An unfortunate and all too common type of legal case involves the allegation of failure to disclose a latent defect during a sales transaction. This concern occurs especially so in realty transaction matters.
Sellers of homes often come under attack from the buyer following a sale whereas the buyer alleges that the seller failed to advise of a defect (eg. leaky basement, asbestos, etc.). Unfortunately, in these cases as in most legal matters, the burden of proof upon the Plaintiff (the suing buyer) is difficult to overcome especially the burden to prove that the seller had knowledge of the defect. As was shown in the case of Crone v. Kilmer, 2013 CanLII 55833, much more than simply a "gut feeling" that the seller was aware of a defect is needed for the Plaintiff to successfully prove a case.
Generally, the doctrine of caveat emptor (buyer beware) applies to the sale of items such as homes and it is necessary for the buyer to inspect for defects (usually via a qualified home inspector). However, where a home contains a defect that is dangerous or otherwise makes the home uninhabitable, and this defect is known to the seller, as per the precedent established in McGrath v. MacLean, 1979 CanLII 1691, the seller is required to provide disclosure of the defect.
Additionally, the doctrine of caveat emptor fails to apply in situations where the seller has actively taken steps to conceal a defect from discovery by buyer prior to, and at the time of, sale. The caveat emptor doctrine also fails to apply where a material misrepresentation was made by the seller where 'but for' the misrepresentation the buyer would have avoided dealings with the seller and avoided the transaction completely. This rule applies even in the circumstances where an object was sold on an As Is basis as was decided in Mautner v. Metcalf, 2008 CanLII 3969 where it was stated that:
(a) the vendor is not bound to call attention to patent defects; the rule is 'caveat emptor';
(b) where there is active concealment of an otherwise patent defect, the general rule of ‘caveat emptor will not apply’;
(c) if a vendor actively conceals a latent defect, the rule of caveat emptor no longer applies and the purchaser is entitled, at their option, to ask for a rescission of the contract or compensation for damages;
(d) a vendor may be liable to a purchaser with respect to premises which are not new if he knows of a latent defect which renders the premises unfit for habitation. But, as is pointed out in the lecture above referred to, in such a case it is incumbent upon the purchaser to establish that the latent defect was known to the vendor, or that the circumstances were such that it could be said that the vendor was guilty of concealment or a reckless disregard of the truth or falsity of any representations made by him; and
(e) where there are no "clues" and no reasonable means of testing for defects that liability for actively concealing defects, whether patent or latent, actively not disclosing latent defects, or fraudulently misrepresenting facts relating to latent defects, remains with the seller, subject to the requirement with respect to active concealment or active non-disclosure that the same constitute a fraud on the purchaser the same as a fraudulent misrepresentation would.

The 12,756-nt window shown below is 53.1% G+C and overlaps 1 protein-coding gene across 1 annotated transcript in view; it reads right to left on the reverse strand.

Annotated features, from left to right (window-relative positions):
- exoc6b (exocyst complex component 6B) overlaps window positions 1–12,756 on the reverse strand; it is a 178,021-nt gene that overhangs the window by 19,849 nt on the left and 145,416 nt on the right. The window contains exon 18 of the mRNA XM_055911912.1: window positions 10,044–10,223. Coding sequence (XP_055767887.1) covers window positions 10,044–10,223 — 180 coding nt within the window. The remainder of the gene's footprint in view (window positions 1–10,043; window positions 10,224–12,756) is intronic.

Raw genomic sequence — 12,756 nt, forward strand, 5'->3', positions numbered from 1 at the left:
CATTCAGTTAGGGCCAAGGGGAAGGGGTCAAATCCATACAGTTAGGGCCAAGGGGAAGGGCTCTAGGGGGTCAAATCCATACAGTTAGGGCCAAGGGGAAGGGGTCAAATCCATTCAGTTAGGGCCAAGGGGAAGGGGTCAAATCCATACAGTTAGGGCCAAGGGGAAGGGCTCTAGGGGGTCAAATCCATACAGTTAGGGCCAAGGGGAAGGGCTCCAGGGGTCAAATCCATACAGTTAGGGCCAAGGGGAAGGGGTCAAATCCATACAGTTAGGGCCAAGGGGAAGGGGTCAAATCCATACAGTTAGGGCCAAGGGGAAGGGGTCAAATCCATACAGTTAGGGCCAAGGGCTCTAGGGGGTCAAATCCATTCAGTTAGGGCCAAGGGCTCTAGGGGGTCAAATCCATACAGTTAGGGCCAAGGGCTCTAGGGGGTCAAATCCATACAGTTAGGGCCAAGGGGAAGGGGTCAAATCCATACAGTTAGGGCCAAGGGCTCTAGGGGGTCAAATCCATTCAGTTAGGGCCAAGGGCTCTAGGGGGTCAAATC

General Damages (inconvenience compensation)
In addition to the cost of correcting the defect, or diminuition of value if the defect is unremediable or unreasonably remediable, courts now recognize that where inconvenience and annoyances as well as other distress occurs, an award of general damages may be available, even without medical evidence. As stated by Justice Harper in Kelly, et al v. Pires, et al, 2015 ONSC 2871:
 The plaintiffs claim general damages in the amount of $200,000. In his submissions, Mr Ion suggested the more appropriate range for general damages would be between $30,000 and $50,000.
 They did not call any medical evidence to support their claim that they suffered from the stressful situation in which they lived. They called no supporting evidence to their claim that the living circumstances caused a strain on their marriage.
 I have no doubt that the plaintiffs’ living circumstances created substantial stress and anxiety in their lives. Their living conditions were unsafe for their children. The children had to stay at their grandparent’s home for a period of time. The family had to live in very small quarters upstairs while the remediation was taking place. Ms. Kelly was reasonably in constant fear that her children might open the door and be subjected to a serious fall as the deck had to be removed in order to put a proper drainage system in. the parties lost the use and enjoyment of their4 property for an extended period. However, without any substantiating evidence or professional opinion, quantifying the extent of their stress and anxiety for the purpose of determining appropriate damages is difficult.
 Given my finding on liability and my findings related to the inconvenience, and stressful living situation, I set the general damages at $30,000.